I hope that regular visitors to Listen With Others will forgive this posting, a self-indulgent blog if ever there was one, but one that is a necessary part of my healing process. I’m sure that I will find it therapeutic, maybe even cathartic, and hopefully will enable me to start from square one all over again.
For those of you who missed my blog last week on Listener 4141, Trailblazers by Dysart, it is still available below, and is my first Listener failure for just over 2½ years (I believe). Not that I’m alone in falling after a long winning streak. Of those whom I joined in the all-correct list for 2009, most failed to make it the following year, with one stumbling after a run of 182 without error, and another after 168.
However, having taken over Listen With Others from Chris Lancaster, I feel as though I am on a pedestal each week, with my solving experience available for all to see. (I’m sure that Shirley feels the same!) Of course there is a big difference between making a silly little mistake, or transcription error that some solvers confess to, and not getting the main idea of the endgame. I remember a few years back putting GASPS instead of GASPY, when a simple analysis of the clue would have told me I was wrong. Getting one wrong on the scale of Trailblazers is a whole different kettle of fish. It feels like having been knocked off the pedestal, put in the stocks and having rotten tomatoes thrown at me. Not that anyone has had anything but sympathetic words for my hiccup, but I’m looking forward to the annual statistics to see how many others failed to solve this puzzle. From comments at the CWC message board and also at (deep breath!) AnswerBank, it has been easy for me to get the impression that I am alone in not getting this one. However, in the ten years from 2001 to 2010, there have only been four puzzles where there were less than ten incorrect entries, so I’m guessing I’m not.
So why did I have such a problem with Father Brown? I think it was not realising that the phrases ‘five-letter sequence of letters’ and ‘seven-letter sequence of letters’ were used for a reason, namely that what they referred to were not words! Obviously BLUE X wasn’t a word, but I failed to take that forward to the replacement sequence. Getting something in my head and not being able, or not thinking it necessary, to move on, I always find tough. With a lot of endgames, if you’re on the wrong track, trying to look at a problem in a different light is tricky. And in the Listener, always be suspicious of strange wording – it’s that way for a reason!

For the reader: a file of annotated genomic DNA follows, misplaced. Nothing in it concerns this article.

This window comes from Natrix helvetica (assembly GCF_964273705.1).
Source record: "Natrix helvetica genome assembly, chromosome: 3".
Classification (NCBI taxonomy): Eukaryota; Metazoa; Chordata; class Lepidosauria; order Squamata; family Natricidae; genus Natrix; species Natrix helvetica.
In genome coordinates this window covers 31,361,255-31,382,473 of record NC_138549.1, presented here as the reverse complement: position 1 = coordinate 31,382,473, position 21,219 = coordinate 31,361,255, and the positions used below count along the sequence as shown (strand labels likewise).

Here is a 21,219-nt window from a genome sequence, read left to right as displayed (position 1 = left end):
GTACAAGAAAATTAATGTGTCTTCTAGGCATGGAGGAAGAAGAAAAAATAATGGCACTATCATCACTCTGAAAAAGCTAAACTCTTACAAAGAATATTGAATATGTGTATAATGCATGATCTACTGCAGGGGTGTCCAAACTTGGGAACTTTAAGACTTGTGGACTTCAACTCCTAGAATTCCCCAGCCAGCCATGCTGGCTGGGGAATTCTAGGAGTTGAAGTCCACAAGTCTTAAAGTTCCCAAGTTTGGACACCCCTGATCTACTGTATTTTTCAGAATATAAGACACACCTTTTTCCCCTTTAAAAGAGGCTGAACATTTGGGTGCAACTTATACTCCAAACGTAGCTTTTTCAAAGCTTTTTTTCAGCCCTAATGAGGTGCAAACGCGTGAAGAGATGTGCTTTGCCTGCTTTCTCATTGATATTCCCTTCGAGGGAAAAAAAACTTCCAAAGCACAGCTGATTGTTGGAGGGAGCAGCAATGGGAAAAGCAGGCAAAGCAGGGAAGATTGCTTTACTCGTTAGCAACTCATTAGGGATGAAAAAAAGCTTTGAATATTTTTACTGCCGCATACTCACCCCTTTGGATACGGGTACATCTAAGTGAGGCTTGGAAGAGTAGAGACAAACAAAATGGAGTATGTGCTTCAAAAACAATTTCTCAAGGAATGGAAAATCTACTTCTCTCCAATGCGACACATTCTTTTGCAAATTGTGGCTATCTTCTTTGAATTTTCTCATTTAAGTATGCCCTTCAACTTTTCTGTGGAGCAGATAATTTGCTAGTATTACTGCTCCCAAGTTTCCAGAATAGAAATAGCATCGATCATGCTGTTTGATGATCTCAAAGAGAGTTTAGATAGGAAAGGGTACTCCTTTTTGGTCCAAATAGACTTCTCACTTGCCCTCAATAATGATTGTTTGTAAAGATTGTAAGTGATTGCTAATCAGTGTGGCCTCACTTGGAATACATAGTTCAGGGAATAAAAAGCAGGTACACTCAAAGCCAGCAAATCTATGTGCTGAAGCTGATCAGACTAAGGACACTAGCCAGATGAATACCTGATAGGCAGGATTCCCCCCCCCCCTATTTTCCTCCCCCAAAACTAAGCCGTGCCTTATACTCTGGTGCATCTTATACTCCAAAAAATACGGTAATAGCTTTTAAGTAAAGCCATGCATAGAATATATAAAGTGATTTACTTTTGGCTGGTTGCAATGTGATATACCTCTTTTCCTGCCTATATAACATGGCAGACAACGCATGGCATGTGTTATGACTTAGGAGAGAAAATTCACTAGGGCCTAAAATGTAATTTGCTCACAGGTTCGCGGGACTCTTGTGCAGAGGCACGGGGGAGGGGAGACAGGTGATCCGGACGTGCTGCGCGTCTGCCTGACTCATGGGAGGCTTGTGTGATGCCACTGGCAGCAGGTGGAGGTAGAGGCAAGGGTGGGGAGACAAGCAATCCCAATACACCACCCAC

Friends have asked me why I undergo the weekly torture of attempting a long all-correct run. Well, as someone who was rubbish at school sports, especially the dreaded Friday afternoon/evening cross-country run (yes, they frequently finished in the dark), the chance of being in the vanguard of anything is totally invigorating. Of course, I’m getting on a bit in years and a 30-year all-correct run is quite (!) unlikely, but starting with Samuel’s Noye I’ll give it another bash.
Congratulations to the two Ascot Gold Cup winners that I voted for: Kea in 2009 and Shackleton in 2010. I won’t have a vote this year, but if the first half of 2011 is anything to go by, it’ll be a close contest. And here are some over the last 2½ years that have caused me most grief or panic.
||Much Ado About Nothing by Shackleton
||Making sure that all the coloured squares of the Jackson Pollock rendition were correct
||Base Jog by Brimstone
||The numerical with 714 and 715 being Ruth-Aaron pairs
||Rules of Construction by Poat
||with its 8×8 word square
||Question by Aedites
||“What is a … church?” except that, like many others, I put “campanile”. Personally I think we should have been marked wrong for that!
||50-50 by Phi
||A really tough puzzle
||Square-bashing by Arden
||A subtle numerical trap at 1ac, with Left and Right being entered under the grid
||Refrain by Dysart
||Long John Silver’s LEFT BOOT
||Merchandise by Adam
||A hidden Mutton-Pie message in every third letter of the columns
||Not a Black and White Decision by Brock
||Greenfield and brownfield sites
||Three-Square by Elap
||Another numerical minefield, this time triangular numbers
||Cross-country by Mynot
||That red and white Swiss flag
||Arthurian Legend by Corvettes
|| Where not accurately reading the preamble made this harder work than it should have been
||Jumping to Conclusion by Sabre
||The one that should have tripped me up, but didn’t need to!
Looking through my records for the last 2½ years has made me realise how spectacularly good the Listener series still is with a consistently high quality and some superb puzzles. So thanks to all the Listener setters and vetters for maintaining this great tradition.
And finally, congratulations to all those of you who were successful with Trailblazers, and to Dysart for a really fine puzzle. I look forward to our next tussle, Andy.